“Diversity” describes the characteristics of a group. When we examine how diversity influences the profession as a whole, it’s easy to lose sight of the experience of being an individual lawyer, with specific identity characteristics, practising law in Ontario. While cultural sensitivity benefits all lawyers, what is it like to practice law when, at least with respect to some aspect of your identity, you are in the minority?

We posed that question to the four lawyers profiled in Paths to Success: As Varied as the Lawyers Who Follow Them in the September 2014 issue of LAWPRO Magazine. While their stories are very different, all four agreed that success depends on building meaningful relationships – whether with mentors, colleagues, or the young lawyers who will eventually follow in your footsteps.

After beginning his career as a litigator in the Toronto boutique firm of Stockwoods LLP, Paul Jonathan Saguil joined the legal department of TD Bank Group. Paul attended law school at York University’s Osgoode Hall Law School, and clerked with the Honourable Justice Phelan of the Federal Court before being called to the Ontario bar.

Saguil is very active in the broader legal community. He is the chair of the Ontario Bar Association’s Sexual Orientation and Gender Identity Law section, and a past Director and current member of the Federation of Asian Canadian Lawyers. He has served as Faculty Advisor to Osgoode Hall Law School’s Philip C. Jessup International Law Moot team, and acted in the inaugural production of Nightwood Theatre’s Lawyer Show. Saguil is also on the Board of Directors of Pride Toronto, and was involved in the planning of this year’s World Pride celebration.


On his reasons for making the time for community engagement
Despite a busy career, Saguil devotes considerable time to legal professional associations, as well as non-profit organizations and groups outside the legal community. “The most important benefit for me,” he says, “is the opportunity to build relationships. Lawyers can take solace – and I do – in the intellectual challenges of our work; but on the toughest days, there is no better way to gain perspective and clarity than to discuss issues, professional and personal, with a friend or colleague.”

Saguil makes the effort to continually renew his social and professional connections “because you can’t go to the same person for every kind of issue.” While time and energy management seem to come easily for him, he credits his volunteer activities with helping him develop the patience and flexibility to adapt to others’ different priorities, paces, and work styles. He explains that developing the reputation for being willing to serve means that new opportunities often come his way: “how do you get a reputation for saying ‘yes’? By saying ‘yes’.” He notes that his volunteer work opened doors and may have made him a more attractive candidate for his current job, but that community engagement is less of a means to an end than an end in itself. “I studied philosophy before law school, and that brought home to me the importance of finding meaning and value in life.”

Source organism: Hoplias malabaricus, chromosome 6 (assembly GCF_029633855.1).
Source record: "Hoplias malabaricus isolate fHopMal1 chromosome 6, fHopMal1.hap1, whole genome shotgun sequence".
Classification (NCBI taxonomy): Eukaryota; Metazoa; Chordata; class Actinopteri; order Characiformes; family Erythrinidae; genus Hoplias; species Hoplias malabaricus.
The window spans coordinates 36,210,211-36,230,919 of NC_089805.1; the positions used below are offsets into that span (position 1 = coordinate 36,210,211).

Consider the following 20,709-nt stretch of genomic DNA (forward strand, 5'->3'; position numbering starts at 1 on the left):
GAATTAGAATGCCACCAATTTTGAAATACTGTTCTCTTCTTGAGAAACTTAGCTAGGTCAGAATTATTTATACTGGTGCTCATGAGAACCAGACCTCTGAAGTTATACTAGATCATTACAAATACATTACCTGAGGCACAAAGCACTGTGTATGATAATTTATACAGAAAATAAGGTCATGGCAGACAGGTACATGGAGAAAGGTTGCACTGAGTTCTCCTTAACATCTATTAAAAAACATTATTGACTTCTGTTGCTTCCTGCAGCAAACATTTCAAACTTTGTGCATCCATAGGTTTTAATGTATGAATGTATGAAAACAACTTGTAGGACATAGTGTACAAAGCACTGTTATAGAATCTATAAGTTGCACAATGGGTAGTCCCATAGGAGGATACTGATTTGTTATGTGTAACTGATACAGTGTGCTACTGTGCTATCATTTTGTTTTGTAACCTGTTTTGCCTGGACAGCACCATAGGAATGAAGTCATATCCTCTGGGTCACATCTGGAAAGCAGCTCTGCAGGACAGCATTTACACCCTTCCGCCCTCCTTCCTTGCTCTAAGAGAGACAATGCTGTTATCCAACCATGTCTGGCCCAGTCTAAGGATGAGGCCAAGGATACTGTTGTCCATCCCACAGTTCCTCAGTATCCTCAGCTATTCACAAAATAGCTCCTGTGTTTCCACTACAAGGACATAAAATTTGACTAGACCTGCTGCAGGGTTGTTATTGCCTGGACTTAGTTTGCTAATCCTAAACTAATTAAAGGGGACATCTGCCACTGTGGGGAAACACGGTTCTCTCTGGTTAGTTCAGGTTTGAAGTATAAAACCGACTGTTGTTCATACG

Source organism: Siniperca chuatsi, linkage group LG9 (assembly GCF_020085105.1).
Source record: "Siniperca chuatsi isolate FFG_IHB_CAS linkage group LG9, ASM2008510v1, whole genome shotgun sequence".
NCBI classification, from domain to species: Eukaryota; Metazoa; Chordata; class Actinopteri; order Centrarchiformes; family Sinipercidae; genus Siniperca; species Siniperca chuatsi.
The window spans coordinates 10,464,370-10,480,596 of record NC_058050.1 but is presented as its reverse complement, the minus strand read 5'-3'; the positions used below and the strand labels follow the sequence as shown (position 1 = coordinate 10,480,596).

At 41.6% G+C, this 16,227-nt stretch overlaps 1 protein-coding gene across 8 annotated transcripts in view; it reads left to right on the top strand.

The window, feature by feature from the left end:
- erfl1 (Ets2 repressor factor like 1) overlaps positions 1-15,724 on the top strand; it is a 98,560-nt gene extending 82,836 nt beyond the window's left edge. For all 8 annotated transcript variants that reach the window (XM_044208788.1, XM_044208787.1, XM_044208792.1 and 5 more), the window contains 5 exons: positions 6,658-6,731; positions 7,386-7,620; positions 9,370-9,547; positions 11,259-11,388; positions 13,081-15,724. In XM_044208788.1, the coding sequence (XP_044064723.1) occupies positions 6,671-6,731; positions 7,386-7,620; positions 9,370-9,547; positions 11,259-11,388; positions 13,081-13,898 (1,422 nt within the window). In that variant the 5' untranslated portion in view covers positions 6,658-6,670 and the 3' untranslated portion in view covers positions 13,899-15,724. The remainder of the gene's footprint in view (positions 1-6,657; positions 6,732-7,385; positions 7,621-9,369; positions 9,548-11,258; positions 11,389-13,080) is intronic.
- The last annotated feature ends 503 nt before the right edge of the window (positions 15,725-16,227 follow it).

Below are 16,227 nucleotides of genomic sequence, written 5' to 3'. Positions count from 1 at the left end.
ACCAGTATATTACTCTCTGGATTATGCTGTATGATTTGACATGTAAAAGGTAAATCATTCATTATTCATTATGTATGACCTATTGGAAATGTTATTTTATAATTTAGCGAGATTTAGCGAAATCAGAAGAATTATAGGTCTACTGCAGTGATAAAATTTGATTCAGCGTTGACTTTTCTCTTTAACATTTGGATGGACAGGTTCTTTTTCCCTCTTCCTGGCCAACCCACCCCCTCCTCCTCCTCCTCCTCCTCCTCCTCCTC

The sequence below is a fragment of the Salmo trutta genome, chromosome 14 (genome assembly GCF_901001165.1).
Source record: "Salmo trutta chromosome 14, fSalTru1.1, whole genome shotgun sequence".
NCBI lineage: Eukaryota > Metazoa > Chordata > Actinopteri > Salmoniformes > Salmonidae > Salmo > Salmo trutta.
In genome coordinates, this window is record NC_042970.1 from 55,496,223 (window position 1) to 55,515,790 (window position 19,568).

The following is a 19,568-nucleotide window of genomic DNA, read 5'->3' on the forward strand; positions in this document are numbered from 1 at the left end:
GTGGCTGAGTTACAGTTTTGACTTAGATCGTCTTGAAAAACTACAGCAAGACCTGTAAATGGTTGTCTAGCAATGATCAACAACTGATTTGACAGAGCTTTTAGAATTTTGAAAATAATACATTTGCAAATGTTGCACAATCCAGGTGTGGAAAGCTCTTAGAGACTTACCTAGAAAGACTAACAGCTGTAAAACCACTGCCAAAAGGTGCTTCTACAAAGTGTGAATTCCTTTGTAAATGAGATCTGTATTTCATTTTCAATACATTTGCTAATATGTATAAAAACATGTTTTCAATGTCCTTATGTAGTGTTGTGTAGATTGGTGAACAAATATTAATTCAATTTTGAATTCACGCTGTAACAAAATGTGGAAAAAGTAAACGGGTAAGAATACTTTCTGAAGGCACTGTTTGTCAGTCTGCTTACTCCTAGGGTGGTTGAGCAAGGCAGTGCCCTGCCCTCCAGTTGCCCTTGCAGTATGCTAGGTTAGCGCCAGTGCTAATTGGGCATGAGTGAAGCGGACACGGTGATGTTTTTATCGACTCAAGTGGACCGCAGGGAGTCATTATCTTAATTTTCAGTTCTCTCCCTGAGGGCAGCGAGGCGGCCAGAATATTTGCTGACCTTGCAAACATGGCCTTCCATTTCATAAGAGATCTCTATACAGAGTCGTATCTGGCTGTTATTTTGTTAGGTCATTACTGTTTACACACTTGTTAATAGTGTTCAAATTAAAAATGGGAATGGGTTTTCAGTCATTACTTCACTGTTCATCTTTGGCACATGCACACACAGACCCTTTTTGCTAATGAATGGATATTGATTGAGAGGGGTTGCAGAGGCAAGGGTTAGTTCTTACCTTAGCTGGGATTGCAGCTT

On the perspective that comes from a life beyond the law
A belief in the underlying causes of the organizations he supports helps provide that meaning, but he looks for fulfillment outside the law as well: he has studied martial arts for several years and competes in Brazilian jiu-jitsu. “Martial arts forces you to check your ego at the door and to live in the moment.” But it provides insights relevant to legal work, too: “we’re taught what it means to have ‘the heart of a warrior,’ but jiu-jitsu reminds me that my legal work is my client’s fight, not mine. It gives me perspective.”

On talking about race and sexual orientation
As a gay lawyer with a Filipino heritage, Saguil is regularly asked to comment about diversity issues. “I was not political about being gay or Asian, when I was growing up,” he explains. But as he gained recognition on the merit of his accomplishments, he grew more comfortable commenting on his personal identity. “I realized that if I was going to be given a soapbox, I had a responsibility to think about what to say. Being willing to comment means that readers get a more integrated picture of you as a person.”

When you’re perceived as belonging to an identifiable minority, he notes – whether by virtue of ethnicity, sexual orientation, or otherwise – “people will project certain expectations onto you.” Saguil believes that the best way to resist the ones that don’t fit is to take ownership of the way in which you are defined. He, for example, never seriously considered keeping his sexual orientation private. “If you want to be able to cope with the stresses of practice, you need to reflect, while you’re in school and throughout your career, on who you are and what you want in life. Having that core of groundedness in your own identity will help you make confident choices. At TD, we have an expression: “Bring your whole self to work.” If you know who you are, and you know what being a successful lawyer means to you, you will project that, and people will be attracted to the real you.”

His advice for new lawyers
Besides advising making an effort to find meaning in life, Saguil’s advice is simple, and will resonate with all lawyers. “Work hard at building relationships. Work hard at your career. Know what you are wired for, and know where the exits are. Always remember that you have a choice.”

This article appeared in the September 2014 “The Changing Face of the Profession” issue of LAWPRO Magazine. All past LAWPRO Magazine articles can be found at

Categories: Diversity